Thursday, September 13, 2007

More about Madeleine L’Engle

From GetReligion, a good, informative, entry about Madeleine L'Engle.
Wherever L’Engle went, people kept asking her to explain her beliefs, from heaven to hell, from sex to salvation, from feminism to the arts. The writer did not hide her views, but rarely used the kind of language that so-called “Christian writers” were supposed to use.

Thus, her career was defined by a paradox: Many of her strongest admirers were evangelical Christians, as were most of her fiercest critics. Thus, it’s symbolic that she donated her personal notes and papers to Wheaton College — the Rev. Billy Graham’s alma mater — where they are part of a collection best known for its materials about the life of Christian apologist C.S. Lewis. [more]
Update, 9/14: There is good column in the Wall Street Journal today by Meghan Cox Gurdon about "reading Madeleine L'Engle as a child and as an adult."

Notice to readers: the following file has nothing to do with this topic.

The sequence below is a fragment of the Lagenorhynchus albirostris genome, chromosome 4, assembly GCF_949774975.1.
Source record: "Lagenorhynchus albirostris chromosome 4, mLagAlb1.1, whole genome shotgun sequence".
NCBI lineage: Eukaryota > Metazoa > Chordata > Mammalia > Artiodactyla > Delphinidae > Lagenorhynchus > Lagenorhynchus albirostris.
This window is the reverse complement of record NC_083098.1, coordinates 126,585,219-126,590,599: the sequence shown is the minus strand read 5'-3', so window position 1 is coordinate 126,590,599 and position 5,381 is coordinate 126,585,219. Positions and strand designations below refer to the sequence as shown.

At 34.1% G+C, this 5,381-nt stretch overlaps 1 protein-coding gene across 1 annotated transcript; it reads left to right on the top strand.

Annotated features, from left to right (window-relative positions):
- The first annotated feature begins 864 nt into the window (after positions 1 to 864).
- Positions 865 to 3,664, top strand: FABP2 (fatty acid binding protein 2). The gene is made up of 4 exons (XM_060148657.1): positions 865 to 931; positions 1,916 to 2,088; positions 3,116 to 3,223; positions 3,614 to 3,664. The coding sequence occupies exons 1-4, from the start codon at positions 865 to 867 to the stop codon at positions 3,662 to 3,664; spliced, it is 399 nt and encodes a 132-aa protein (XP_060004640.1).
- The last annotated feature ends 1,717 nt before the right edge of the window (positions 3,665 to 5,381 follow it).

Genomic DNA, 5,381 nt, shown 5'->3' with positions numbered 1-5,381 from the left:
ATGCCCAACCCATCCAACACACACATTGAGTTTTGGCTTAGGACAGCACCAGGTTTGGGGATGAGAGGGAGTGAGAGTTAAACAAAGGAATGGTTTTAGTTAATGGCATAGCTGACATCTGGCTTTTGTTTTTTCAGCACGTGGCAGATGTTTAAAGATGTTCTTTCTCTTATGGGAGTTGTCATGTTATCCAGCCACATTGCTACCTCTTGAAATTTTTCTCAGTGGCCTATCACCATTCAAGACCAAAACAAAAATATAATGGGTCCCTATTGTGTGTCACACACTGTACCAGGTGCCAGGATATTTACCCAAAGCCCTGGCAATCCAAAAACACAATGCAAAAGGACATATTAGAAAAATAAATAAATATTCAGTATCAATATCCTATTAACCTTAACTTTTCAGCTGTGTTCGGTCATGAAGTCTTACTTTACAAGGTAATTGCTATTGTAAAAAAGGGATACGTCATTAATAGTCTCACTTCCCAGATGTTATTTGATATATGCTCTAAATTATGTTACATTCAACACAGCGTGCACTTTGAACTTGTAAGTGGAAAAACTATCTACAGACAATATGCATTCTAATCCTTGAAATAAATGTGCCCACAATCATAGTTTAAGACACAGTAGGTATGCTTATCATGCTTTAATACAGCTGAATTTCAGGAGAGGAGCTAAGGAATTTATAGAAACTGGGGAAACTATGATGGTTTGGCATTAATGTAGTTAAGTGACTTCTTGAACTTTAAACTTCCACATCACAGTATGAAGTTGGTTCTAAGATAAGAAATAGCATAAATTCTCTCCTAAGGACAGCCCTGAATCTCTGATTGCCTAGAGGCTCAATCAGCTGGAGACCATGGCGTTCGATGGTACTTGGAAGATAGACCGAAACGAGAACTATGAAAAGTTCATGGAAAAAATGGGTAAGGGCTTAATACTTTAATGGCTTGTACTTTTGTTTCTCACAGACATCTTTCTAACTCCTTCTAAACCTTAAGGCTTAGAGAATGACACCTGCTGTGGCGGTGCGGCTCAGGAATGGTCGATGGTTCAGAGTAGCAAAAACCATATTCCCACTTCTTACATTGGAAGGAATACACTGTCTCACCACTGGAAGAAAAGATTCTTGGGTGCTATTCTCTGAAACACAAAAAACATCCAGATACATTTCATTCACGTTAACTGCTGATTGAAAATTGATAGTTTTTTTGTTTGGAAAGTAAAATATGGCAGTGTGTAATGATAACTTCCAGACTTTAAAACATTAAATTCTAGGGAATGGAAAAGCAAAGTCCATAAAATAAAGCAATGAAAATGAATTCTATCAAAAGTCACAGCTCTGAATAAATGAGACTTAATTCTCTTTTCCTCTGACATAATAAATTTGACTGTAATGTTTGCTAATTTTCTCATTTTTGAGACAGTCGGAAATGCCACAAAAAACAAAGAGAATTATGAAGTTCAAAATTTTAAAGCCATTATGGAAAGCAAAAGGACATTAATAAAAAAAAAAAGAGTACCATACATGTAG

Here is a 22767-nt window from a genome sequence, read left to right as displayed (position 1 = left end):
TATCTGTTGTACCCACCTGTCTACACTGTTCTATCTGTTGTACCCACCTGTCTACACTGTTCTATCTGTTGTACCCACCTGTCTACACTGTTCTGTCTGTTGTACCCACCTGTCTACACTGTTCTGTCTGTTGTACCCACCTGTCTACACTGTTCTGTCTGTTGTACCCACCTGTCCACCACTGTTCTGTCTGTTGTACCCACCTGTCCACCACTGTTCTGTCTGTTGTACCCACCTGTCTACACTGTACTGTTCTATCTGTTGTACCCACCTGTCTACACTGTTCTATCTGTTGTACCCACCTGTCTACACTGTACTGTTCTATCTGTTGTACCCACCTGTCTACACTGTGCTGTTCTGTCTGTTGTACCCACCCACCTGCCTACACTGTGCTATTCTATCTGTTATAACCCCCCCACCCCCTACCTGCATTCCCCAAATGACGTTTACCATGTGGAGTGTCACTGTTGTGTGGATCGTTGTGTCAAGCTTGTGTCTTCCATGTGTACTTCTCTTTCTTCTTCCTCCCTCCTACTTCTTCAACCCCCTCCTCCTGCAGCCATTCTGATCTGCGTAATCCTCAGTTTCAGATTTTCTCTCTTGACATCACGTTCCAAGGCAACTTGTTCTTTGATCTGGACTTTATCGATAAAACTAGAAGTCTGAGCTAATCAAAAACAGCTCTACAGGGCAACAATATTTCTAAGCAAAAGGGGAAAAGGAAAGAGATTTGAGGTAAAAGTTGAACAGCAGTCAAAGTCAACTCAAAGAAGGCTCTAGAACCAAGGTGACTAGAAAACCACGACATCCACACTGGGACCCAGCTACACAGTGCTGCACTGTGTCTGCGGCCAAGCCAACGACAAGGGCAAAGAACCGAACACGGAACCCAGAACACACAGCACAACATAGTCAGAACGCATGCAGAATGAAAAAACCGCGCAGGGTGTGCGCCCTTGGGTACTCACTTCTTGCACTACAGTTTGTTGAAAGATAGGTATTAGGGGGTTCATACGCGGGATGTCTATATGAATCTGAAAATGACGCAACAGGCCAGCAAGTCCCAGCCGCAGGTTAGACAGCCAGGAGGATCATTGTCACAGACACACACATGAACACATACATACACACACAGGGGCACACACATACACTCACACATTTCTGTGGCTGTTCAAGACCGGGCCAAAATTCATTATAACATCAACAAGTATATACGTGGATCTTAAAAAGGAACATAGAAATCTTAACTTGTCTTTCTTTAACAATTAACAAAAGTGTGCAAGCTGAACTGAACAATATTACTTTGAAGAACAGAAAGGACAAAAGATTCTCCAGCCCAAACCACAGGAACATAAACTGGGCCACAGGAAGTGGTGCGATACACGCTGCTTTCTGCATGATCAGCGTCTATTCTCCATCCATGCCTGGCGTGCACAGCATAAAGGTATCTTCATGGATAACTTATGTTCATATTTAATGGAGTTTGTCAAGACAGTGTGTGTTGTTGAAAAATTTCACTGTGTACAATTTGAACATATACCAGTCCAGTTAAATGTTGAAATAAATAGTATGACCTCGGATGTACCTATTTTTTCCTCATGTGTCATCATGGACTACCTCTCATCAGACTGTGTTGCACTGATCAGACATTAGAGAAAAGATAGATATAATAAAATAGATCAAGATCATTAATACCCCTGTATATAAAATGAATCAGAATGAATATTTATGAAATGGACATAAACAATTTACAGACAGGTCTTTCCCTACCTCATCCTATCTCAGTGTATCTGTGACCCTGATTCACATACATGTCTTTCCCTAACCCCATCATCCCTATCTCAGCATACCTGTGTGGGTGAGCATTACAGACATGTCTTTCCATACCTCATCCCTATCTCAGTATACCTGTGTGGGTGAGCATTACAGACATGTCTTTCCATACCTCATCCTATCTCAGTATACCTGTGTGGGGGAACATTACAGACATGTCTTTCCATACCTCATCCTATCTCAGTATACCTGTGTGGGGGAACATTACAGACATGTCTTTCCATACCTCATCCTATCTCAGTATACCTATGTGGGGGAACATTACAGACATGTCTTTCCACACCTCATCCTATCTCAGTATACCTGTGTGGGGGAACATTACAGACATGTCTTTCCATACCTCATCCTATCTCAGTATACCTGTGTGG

A child is inclined to take away very different lessons from a novel than is an adult. For one thing, "A Wrinkle in Time" is infused with Christian faith to such a degree that, were it newly published today, it would probably be relegated to the religious section of the bookstore.

...As a heathen child, I missed entirely the biblical references, the significant mention of Jesus and the way a loving God's sovereignty over the universe is understood even as the characters battle an expanding force of pure evil. Meg's father, at one point, urges her to be courageous in confronting IT. "We were sent here for something," he tells her, echoing Romans 8:28. "And we know that all things work together for good to them that love God, to them who are the called according to his purpose."

Clearly, American society wasn't as twitchy about Judeo-Christian content 40-odd years ago. In fact, over the decades "A Wrinkle in Time" has been criticized as insufficiently Christian, a claim that pained its Episcopalian author. [more]
Tesser well, Madeleine L’Engle » GetReligion

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